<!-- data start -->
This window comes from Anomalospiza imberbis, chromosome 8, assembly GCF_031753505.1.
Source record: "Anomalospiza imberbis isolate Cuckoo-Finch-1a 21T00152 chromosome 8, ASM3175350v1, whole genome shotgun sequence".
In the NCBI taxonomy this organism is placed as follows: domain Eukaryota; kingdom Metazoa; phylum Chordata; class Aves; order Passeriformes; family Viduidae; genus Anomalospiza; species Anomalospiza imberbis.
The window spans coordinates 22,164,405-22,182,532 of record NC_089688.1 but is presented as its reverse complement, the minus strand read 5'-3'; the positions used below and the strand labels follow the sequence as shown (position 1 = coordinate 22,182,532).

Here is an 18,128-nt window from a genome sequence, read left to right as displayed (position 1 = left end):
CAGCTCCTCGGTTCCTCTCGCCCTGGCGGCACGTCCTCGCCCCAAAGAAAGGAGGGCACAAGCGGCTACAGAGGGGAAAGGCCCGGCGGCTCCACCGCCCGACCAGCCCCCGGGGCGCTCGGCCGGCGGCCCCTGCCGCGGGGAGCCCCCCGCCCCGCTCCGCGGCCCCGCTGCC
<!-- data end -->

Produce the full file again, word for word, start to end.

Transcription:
This window comes from Anomalospiza imberbis, chromosome 8, assembly GCF_031753505.1.
Source record: "Anomalospiza imberbis isolate Cuckoo-Finch-1a 21T00152 chromosome 8, ASM3175350v1, whole genome shotgun sequence".
In the NCBI taxonomy this organism is placed as follows: domain Eukaryota; kingdom Metazoa; phylum Chordata; class Aves; order Passeriformes; family Viduidae; genus Anomalospiza; species Anomalospiza imberbis.
The window spans coordinates 22,164,405-22,182,532 of record NC_089688.1 but is presented as its reverse complement, the minus strand read 5'-3'; the positions used below and the strand labels follow the sequence as shown (position 1 = coordinate 22,182,532).

Here is an 18,128-nt window from a genome sequence, read left to right as displayed (position 1 = left end):
CAGCTCCTCGGTTCCTCTCGCCCTGGCGGCACGTCCTCGCCCCAAAGAAAGGAGGGCACAAGCGGCTACAGAGGGGAAAGGCCCGGCGGCTCCACCGCCCGACCAGCCCCCGGGGCGCTCGGCCGGCGGCCCCTGCCGCGGGGAGCCCCCCGCCCCGCTCCGCGGCCCCGCTGCC